Annual Conference Housing

The housing office for the Annual Conference at the end of June opened three days ago, at 10 a.m. on January 2, and already well over 3,500 housing reservations have been processed. There are also reports of “sold out” hotels. So, what gives?

Mary Ghikas, ALA Associate Executive Director, has prepared a conference Q & A, with housing just one of the sections (we’ll present the other portions in future posts). Here is the (slightly edited) information on conference housing:

How many rooms do we “block”? To accommodate “peak night” (Saturday-Sunday) demand, ALA typically requires 4,500 rooms for the ALA Midwinter Meeting and 8,500 rooms for the ALA Annual Conference. ALA requires fewer rooms on “shoulder” nights – Thursday, Friday, Monday, Tuesday. Based on recent experience and hotel data, however, ALA Conference Services is currently re-evaluating (and likely increasing) the block on shoulder nights, particularly Thursday. This shift in pattern applies to both Annual Conference and the Midwinter Meeting.

10 years ago, the room block “curve” looked like this:

W    Th    F    SA    SU    M    T    W

10%    30%    90%    100%    100%    70%    30%    10%

The room block “curve” now looks like this:

W    Th    F    SA    SU    M    T    W

10%    65%    95%    100%    100%    65%    25%    8%

Is the block big enough? ALA, as with any organization planning a large conference, seeks to “block” or set aside only the number of rooms it believes will be reserved by conference participants through the official “housing bureau” or association-designated travel agent. This can be a complex decision because (a) members may share rooms, (b) groups of members sharing rooms may make individual reservations – then consolidate, and (c) exhibitors may need to reserve blocks of hotel rooms before they make booth staffing decisions.

Hotels – particularly the national chains – also maintain statistics on an association’s past volume of hotel room use (“pick up” in conference-speak). Hotels are generally unwilling to set aside a block of rooms for an association that is significantly larger than past “pick up.” Further, hotel contracts increasingly include “attrition” clauses – clauses that impose substantial financial penalties on associations for blocking rooms that are not subsequently used by its members and exhibitors. Attrition represents a serious potential liability, so we try hard to get it right–enough rooms for all–but not too many left over.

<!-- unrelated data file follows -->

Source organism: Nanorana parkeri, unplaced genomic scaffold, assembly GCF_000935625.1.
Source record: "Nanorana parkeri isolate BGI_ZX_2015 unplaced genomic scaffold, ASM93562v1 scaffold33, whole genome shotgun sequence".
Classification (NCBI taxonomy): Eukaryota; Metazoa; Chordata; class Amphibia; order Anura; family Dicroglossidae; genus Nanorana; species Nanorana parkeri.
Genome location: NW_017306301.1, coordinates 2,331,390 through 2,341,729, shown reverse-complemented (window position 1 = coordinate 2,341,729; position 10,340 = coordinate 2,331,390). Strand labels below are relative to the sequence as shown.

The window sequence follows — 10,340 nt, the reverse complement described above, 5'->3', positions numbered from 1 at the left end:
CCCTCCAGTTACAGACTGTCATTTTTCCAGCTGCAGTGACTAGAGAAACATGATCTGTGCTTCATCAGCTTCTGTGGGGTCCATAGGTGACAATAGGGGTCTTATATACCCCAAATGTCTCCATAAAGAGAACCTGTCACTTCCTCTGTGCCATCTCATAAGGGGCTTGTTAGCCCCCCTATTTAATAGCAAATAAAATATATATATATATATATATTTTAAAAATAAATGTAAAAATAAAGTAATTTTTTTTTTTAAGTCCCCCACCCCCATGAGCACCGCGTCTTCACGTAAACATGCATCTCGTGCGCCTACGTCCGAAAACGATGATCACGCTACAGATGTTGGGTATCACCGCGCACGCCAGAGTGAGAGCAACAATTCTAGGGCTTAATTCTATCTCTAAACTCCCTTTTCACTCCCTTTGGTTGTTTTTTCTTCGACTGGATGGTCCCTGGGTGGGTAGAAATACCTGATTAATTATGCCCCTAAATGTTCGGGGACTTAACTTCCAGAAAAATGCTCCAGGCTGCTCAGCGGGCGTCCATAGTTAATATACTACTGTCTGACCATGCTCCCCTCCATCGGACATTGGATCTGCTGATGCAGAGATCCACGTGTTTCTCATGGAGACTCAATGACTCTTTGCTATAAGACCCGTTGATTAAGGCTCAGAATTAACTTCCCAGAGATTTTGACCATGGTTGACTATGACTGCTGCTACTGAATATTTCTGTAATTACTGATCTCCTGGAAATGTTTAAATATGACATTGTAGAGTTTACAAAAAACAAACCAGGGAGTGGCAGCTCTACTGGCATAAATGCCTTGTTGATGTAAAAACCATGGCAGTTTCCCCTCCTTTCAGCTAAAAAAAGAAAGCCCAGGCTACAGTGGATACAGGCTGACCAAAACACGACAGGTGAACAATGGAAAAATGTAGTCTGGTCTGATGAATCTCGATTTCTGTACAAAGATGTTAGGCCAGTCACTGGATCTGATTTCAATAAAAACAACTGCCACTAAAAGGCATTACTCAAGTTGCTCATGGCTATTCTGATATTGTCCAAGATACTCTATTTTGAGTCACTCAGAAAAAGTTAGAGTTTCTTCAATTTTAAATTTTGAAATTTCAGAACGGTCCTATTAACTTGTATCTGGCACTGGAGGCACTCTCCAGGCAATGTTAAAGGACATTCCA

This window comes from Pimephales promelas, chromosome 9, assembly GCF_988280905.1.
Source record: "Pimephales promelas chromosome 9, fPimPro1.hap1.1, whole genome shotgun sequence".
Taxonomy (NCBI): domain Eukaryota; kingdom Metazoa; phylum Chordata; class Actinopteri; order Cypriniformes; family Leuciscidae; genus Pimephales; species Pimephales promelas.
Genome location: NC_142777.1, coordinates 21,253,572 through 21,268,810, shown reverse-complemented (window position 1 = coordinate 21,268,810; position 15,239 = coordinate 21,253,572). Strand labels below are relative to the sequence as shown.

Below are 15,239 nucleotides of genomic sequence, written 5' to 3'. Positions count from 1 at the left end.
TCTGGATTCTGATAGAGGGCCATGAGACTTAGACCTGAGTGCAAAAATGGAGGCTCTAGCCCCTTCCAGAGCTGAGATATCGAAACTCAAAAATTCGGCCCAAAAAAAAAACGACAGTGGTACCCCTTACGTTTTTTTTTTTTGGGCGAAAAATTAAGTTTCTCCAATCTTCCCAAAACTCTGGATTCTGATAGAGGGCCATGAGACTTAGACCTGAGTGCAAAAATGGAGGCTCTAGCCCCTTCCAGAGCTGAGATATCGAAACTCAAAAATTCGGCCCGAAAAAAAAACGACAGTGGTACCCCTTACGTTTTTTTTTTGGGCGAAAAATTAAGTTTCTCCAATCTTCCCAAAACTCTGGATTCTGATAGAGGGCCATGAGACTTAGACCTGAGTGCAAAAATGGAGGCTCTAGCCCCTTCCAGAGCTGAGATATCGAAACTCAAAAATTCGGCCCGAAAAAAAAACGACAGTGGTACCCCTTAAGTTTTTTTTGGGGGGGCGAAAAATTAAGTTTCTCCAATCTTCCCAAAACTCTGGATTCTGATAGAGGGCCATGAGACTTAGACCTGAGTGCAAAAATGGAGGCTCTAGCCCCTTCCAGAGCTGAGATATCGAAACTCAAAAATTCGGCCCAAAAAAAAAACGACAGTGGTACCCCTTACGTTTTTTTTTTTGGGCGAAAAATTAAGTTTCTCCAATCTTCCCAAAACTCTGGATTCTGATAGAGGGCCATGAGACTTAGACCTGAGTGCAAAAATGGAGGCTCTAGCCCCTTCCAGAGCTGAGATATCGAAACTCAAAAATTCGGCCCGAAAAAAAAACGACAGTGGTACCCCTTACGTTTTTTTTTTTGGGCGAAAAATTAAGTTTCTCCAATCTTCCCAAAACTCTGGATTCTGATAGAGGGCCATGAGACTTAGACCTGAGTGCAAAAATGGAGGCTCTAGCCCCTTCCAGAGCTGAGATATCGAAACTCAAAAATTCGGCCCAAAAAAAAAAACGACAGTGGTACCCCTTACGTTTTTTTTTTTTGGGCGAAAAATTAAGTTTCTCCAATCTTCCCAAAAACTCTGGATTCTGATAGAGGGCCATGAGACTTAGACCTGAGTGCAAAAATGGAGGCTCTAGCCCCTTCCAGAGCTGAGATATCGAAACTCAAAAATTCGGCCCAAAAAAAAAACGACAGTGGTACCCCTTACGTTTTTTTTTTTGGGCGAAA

As demand meets the pre-set block, ALA Conference Services negotiates with the hotel for additional rooms, at the same negotiated rate as the original “block.” This is – and has been for many years – a standard practice, but it is more visible now that registration takes place on the web–with real time response, not through the mail, where the adjustments could be made before confirmation. It is made more complex when you consider that the “block” is a different size on different nights, based on past attendance patterns, as noted above. So, for instance, a member may want to get into Hotel X starting Friday and leaving on Tuesday. There may be space in the block Friday through Monday, but Tuesday may be sold out. ALA will go back to the hotel and try to secure additional space on Tuesday night. In many – but not all – cases, that will be possible. In the meantime, that registration will be “waitlisted,” since the housing bureau cannot confirm all nights requested.

This common “block and keep negotiating” pattern is complicated when an association – like ALA – tends to have a “rush” at the opening of housing. For that reason, many associations – including some of our sister library associations – have begun requiring members and other attendees to register for the conference before reserving hotel rooms. ===>>>Note: ALA will begin that practice with the 2009 Midwinter Meeting.

There are some things you can do. First, be patient. As noted, most waitlisted reservations are resolved. Second, if you’re sharing a room, make only one reservation. In ALA’s case, up to 20% of the rooms reserved are canceled before the conference opens. For instance, two people may both send in reservations, then one person cancels and they share the room in the “preferred” hotel; in the meantime, another member may have been “waitlisted” – causing that member unnecessary anxiety. So, if you have roommates, be kind to your fellow members and make just one single reservation.

 

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